Government, private initiative and parties in Canada “very upset” with Mexico

Canada will work with the other countries affected by Mexico’s decision so that foreign companies can have access to the Mexican energy market, and business sources told Efe. “You don’t change the rules of the game in the middle of the game,” complained a senior executive from one of the affected companies.

TORONTO Canada (Efe) – The Canadian private sector, government, and political parties have expressed their displeasure at the unilateral decision by Mexican authorities to change the rules on private renewable energy generation projects in which Canadian companies have invested billions of dollars.

Private sector sources in Canada explained to Efe the “consternation and stupor” that the decision of the government of Mexican President Andrés Manuel López Obrador has caused to Canadian companies that have invested in Mexico in the renewable energy sector in recent years.

“The rules of the game are not changed in the middle of the game,” a senior executive of one of the companies affected told Efe, preferring to remain anonymous so that he could speak freely about the situation that Canadian investors are experiencing at the moment.

Other Canadian company representatives expressed their concern about the message sent by AMLO’s government, to foreign investors, not only in the renewable energy sector but in other economic areas.

“The only thing that investors ask from a country is legal certainty and predictability when making investments. That is currently in doubt in Mexico,” said another source consulted by Efe.

Canadian companies have invested so far in Mexico, about 9 billion dollars in the energy sector. More than a third of that figure, 3.1 billion dollars, is in the renewable energy sector.

So far, no one has pointed out that the Mexican authorities’ actions are making them reconsider their presence in the country. Everyone agrees that in part, it is because they hope that rationality will prevail in the end and that the situation will be redressed in a way that is satisfactory for everyone.

“We need to have more information because almost every day the rules are being changed,” explained the representative of one of the companies affected, who added that so far no one from the Mexican government has contacted them to explain the changes or what they can expect in the future.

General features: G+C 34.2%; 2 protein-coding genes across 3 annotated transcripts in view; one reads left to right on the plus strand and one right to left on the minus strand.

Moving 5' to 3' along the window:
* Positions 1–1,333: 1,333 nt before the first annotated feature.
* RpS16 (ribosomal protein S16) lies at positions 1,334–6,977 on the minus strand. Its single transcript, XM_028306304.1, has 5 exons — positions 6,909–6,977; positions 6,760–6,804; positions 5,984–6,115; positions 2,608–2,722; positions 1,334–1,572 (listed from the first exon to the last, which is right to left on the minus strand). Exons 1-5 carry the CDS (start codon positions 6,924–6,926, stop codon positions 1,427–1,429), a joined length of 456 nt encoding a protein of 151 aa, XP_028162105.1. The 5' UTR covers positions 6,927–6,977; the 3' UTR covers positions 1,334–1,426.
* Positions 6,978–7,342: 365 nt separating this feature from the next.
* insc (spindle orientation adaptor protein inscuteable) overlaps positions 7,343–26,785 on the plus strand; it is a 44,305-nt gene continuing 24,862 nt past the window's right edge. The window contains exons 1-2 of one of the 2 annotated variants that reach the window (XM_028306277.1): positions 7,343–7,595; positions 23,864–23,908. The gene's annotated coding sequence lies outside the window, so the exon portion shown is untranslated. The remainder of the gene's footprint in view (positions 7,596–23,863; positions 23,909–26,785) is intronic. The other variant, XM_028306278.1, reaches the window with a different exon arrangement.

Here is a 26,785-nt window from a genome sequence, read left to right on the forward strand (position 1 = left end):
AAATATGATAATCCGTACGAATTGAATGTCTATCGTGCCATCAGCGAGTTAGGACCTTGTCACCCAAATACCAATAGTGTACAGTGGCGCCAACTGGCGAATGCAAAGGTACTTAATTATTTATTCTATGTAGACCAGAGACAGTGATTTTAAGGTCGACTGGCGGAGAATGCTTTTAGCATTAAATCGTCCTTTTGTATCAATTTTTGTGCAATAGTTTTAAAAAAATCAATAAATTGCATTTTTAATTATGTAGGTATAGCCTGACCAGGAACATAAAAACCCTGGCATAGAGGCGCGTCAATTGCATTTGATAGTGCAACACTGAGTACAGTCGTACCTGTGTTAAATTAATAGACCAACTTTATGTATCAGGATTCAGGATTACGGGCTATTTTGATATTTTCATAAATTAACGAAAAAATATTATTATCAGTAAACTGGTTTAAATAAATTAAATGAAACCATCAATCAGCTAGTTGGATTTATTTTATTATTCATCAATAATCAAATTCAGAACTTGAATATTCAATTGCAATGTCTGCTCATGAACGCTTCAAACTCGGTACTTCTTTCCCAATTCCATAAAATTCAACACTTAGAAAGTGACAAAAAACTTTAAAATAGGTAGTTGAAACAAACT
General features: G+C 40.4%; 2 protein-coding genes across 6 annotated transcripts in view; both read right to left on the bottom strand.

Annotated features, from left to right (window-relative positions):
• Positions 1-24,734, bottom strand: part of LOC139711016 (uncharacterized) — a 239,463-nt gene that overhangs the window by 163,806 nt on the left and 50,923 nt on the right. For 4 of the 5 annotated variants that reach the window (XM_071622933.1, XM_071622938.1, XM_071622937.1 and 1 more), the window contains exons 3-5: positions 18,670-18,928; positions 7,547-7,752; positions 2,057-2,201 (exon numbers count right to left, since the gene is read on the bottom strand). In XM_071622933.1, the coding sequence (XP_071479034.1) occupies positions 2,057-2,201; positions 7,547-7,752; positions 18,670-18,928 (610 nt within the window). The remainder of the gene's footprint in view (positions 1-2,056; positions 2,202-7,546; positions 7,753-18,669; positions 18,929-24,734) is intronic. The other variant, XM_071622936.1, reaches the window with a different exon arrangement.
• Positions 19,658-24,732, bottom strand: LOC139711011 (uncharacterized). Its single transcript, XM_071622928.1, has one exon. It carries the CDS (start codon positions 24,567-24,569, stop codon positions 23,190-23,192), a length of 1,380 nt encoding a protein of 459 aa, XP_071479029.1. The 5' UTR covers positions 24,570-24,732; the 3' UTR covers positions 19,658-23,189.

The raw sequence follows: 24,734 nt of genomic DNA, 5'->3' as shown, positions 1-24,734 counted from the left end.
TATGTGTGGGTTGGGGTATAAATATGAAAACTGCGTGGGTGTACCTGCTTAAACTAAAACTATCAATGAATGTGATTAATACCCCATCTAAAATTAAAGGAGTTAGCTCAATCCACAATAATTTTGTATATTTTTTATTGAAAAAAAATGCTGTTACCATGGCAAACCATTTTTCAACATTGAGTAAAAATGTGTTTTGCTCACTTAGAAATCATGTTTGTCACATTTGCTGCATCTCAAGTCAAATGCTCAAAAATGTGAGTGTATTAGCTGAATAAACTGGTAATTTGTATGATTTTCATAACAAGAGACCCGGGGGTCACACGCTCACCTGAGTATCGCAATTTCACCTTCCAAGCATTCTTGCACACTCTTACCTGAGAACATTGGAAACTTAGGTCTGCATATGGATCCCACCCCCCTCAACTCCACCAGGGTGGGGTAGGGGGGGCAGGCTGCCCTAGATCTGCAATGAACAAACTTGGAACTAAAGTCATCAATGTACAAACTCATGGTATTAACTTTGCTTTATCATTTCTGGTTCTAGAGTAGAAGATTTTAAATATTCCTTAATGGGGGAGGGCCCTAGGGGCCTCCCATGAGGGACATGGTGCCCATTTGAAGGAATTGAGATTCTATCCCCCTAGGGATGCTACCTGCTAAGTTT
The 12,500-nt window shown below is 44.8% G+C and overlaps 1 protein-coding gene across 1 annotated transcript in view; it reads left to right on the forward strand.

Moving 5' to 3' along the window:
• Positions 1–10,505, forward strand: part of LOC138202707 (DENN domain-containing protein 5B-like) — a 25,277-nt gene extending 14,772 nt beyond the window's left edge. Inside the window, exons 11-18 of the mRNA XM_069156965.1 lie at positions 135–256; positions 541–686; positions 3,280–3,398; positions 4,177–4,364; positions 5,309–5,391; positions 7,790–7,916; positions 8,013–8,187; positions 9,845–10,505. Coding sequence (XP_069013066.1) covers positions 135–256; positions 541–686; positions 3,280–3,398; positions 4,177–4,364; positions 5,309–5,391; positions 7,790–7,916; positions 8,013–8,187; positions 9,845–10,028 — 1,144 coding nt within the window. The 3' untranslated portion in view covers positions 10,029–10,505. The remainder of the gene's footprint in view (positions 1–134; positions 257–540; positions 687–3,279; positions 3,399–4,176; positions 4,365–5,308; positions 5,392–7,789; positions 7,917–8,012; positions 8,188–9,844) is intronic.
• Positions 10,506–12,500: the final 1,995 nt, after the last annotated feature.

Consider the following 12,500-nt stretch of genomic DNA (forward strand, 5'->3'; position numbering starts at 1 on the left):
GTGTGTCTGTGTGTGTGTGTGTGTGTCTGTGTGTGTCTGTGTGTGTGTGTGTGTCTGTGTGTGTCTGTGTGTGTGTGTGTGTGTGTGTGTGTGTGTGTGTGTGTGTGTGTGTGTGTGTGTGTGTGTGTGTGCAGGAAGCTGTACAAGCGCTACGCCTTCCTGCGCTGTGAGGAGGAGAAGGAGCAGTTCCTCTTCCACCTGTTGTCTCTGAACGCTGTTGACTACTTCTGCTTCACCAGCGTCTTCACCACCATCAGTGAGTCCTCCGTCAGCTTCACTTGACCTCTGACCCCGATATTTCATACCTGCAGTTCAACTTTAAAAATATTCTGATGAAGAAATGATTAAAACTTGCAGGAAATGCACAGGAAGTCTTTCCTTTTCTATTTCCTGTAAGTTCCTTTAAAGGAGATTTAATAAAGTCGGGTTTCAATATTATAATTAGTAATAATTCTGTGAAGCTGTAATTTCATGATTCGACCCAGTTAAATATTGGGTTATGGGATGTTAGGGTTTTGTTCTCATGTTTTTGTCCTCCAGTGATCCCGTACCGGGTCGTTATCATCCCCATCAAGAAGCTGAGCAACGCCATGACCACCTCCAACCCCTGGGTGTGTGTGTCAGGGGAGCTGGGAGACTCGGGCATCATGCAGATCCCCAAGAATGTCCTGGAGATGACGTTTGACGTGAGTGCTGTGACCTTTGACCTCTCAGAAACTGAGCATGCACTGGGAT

Industry sources indicated that their main objective is to open a line of dialogue with the Mexican authorities to resolve the situation.

It is not only Canadian companies that are puzzled by the situation. European investors, including Spanish and American, are also affected by the ups and downs of AMLO’s administration on the energy issue.

A Canadian government spokesman told Efe that Ottawa has been in contact with Mexican authorities about the change in regulations at the National Energy Control Centre (Cenace), which limited the generation of renewable energy and prohibited the testing of clean plants were about to start up.

“Canadian companies have indicated that they are concerned about recent measures taken by the Mexican government that affect their energy investments in Mexico. Canada shares those concerns, as Canadian companies have invested close to $9 billion in the sector,” a spokeswoman for the Canadian Foreign Affairs Ministry told Efe.

The same spokeswoman also indicated that Canada would work with the other countries affected by Mexico’s decision so that foreign companies can have access to the Mexican energy market.

A sign of the unease and concern of Canadian authorities was a letter that Canada’s ambassador Graeme Clark, recently sent to Mexican authorities protesting the form and substance of Cenace’s new regulations.

“This agreement unifies a series of measures, political and legal changes that attack investments in renewable energy in the country,” Clark explained.

Elizabeth May, the congresswoman and leader of the Canadian Green Party told Efe that she was “shocked” by the Mexican government’s decision because “it doesn’t make any sense”.

“I am very concerned,” Landau said of Mexico’s drive to reactivate supply chains. May added that her fear and unease are even more considerable because AMLO’s government has justified the decision to change the rules and block renewable energy projects using the coronavirus pandemic as an excuse.

“It is a scandal that they have used COVID-19 to justify the decision,” May said, referring to Mexican authorities’ statements that renewable energy is “intermittent” and unreliable when the country is suffering the consequences of the pandemic.

For May, Mexico’s decision is “irrational,” especially given that pollution levels in Mexico City remain incredibly high during the pandemic while in the world’s largest cities, pollution has decreased as a result of less industrial activity and transport.

The Yucatan Times
Newsroom



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